People frequently complain about the lack of storage and poor battery life of their mobile phones. The cause is apps. Apps occupy storage space and they consume battery power. Can you live without them? Maybe you can.

Facebook is a typical example of an app that you have to ask yourself whether you actually need it. Can you live without it?

It is important to realise that removing the app, or not bothering to install it in the first place if you have a new phone, does not mean that you cannot access Facebook. You can, and here's how.

Facebook has a perfectly good mobile website that can be accessed using the web browser on your phone. Take a look at the two screenshots below. One is the app and the other is the website in the phone's browser.

Facebook  Facebook on mobile

Which one is the app and which is the website? Can you tell without checking your phone? Here’s how you can tell – the website uses no memory, no storage and no battery when it is not running. It uses the phone's browser and nothing more.

The Facebook app offers more features than the website and you can more easily share things from other apps for example. Do you really need this though? You can still post comments and images, and check in and so on through the website. It is integration with other apps that suffers - you cannot use the share button within another app to post to Facebook, you have to open the browser.

Twitter also has a very good website and it works well on mobile phones. Here is the Twitter app and the Twitter website in the phone's browser. Which is which?

Twitter app  Twitter on mobile

There is a big difference here and the Twitter app shows images in the news feed whereas the website does not. You must tap a link to see an image. I actually prefer the website version because more tweets are displayed on the screen and there is much less swiping to view the latest items.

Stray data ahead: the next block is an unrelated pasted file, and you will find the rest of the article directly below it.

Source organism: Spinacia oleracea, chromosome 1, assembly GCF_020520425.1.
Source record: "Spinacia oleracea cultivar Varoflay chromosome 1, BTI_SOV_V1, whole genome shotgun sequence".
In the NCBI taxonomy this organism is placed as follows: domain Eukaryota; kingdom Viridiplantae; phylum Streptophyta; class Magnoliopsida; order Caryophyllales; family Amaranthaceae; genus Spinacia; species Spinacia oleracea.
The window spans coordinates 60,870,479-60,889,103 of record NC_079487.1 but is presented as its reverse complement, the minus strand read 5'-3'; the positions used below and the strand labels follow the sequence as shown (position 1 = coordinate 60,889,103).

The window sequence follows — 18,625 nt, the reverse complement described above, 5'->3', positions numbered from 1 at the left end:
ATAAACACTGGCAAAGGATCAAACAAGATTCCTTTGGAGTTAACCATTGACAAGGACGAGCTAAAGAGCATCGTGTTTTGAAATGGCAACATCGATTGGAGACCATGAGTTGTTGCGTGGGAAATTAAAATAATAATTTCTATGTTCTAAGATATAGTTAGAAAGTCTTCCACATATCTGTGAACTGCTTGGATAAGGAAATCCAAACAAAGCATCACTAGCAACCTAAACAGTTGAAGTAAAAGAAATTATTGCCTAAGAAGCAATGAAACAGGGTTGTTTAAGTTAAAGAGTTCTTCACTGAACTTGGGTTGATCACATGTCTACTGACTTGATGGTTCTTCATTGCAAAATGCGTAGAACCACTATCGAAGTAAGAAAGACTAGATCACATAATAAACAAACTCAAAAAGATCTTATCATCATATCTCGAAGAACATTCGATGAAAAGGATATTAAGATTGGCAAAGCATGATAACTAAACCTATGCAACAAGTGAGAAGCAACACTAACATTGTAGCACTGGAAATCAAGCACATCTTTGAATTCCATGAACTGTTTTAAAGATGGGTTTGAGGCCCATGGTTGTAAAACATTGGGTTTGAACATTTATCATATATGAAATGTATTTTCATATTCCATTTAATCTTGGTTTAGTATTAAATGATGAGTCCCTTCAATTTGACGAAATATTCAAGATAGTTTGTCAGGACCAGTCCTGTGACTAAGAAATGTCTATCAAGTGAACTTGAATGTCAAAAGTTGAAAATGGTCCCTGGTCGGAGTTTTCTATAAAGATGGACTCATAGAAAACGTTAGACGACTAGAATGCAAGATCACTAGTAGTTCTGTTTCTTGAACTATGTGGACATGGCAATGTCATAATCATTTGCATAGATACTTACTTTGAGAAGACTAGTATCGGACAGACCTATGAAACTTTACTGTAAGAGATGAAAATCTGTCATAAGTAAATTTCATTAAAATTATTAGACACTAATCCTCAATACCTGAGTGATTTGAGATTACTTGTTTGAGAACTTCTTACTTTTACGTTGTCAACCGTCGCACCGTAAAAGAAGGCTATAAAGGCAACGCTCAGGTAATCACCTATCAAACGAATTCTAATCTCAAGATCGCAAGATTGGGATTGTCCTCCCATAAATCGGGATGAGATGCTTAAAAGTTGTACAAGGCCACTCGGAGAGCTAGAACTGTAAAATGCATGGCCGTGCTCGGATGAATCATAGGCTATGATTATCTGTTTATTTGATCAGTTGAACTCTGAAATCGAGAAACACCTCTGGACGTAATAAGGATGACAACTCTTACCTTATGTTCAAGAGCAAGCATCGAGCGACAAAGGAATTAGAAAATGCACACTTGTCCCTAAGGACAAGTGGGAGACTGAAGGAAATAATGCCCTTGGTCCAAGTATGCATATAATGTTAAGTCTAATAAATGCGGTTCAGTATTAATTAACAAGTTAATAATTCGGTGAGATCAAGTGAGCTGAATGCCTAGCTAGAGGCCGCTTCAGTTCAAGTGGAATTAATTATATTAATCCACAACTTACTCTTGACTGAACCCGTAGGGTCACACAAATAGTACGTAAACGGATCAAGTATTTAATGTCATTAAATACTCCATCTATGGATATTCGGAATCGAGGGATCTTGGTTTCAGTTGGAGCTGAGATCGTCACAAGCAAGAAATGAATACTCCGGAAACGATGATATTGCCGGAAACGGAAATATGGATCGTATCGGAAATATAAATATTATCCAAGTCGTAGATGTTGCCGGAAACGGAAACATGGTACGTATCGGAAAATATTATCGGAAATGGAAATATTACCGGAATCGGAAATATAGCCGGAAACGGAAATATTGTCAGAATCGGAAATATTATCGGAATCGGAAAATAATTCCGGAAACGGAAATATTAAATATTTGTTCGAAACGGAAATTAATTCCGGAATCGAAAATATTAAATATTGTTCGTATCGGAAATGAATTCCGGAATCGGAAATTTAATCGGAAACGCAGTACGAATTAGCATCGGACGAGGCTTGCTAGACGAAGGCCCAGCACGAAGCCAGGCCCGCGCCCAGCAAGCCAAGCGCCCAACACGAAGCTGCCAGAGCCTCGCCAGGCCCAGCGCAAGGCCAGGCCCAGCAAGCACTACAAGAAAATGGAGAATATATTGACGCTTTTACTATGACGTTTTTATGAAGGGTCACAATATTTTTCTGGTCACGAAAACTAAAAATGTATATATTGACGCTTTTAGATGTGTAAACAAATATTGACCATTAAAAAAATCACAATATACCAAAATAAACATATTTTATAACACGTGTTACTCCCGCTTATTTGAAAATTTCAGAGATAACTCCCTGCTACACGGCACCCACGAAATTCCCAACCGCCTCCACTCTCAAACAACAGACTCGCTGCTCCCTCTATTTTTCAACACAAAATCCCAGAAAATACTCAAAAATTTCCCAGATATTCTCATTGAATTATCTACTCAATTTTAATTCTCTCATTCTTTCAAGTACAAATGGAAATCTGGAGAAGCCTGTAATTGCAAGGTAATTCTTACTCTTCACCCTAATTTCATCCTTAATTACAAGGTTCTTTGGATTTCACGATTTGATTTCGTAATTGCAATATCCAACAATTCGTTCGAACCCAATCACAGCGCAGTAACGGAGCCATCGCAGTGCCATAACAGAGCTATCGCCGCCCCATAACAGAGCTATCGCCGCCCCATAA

The Twitter website uses no memory, no storage and no battery power when it is not running.

There are a million apps that don’t have websites of course, and so running them in a browser window is not an option. However, even if you only remove half a dozen apps from your phone, you will have increased the storage space and the battery life.

So what other apps can you remove? The Outlook.com website works well, so remove the Outlook app. Trello works well in a browser and the app can be removed. Microsoft OneDrive works in a mobile browser and you don’t need the app.

Lots of news sites work in a browser and you don’t need an app for them. I have browser shortcuts to The Guardian, Telegraph, Reuters, Metro, Mirror, and others on my home screen. Google News works in a browser too and you don’t need the Google News and Weather app.

You do miss out on a few things and you might not get notifications for instance. They are possible and Facebook notifications still work if you remove the app and just use the website, but generally you don’t. I don’t miss them. In fact, I had notifications turned off for most apps anyway. They are a distraction and most are unimportant. Posting on Facebook is not the best way to get my attention and there are better ways like text messages, email, Messenger and so on.

The Microsoft OneDrive app will auto-backup your photos, but if you are backing up elsewhere, such as to Google or Flickr, then there is no need to duplicate this at OneDrive. Remove the app and just access the website in a browser.

 You can remove several apps on both Android and iOS devices. To make it easier to go to the website in a browser, just save a shortcut to the home screen. One tap and it opens like an app.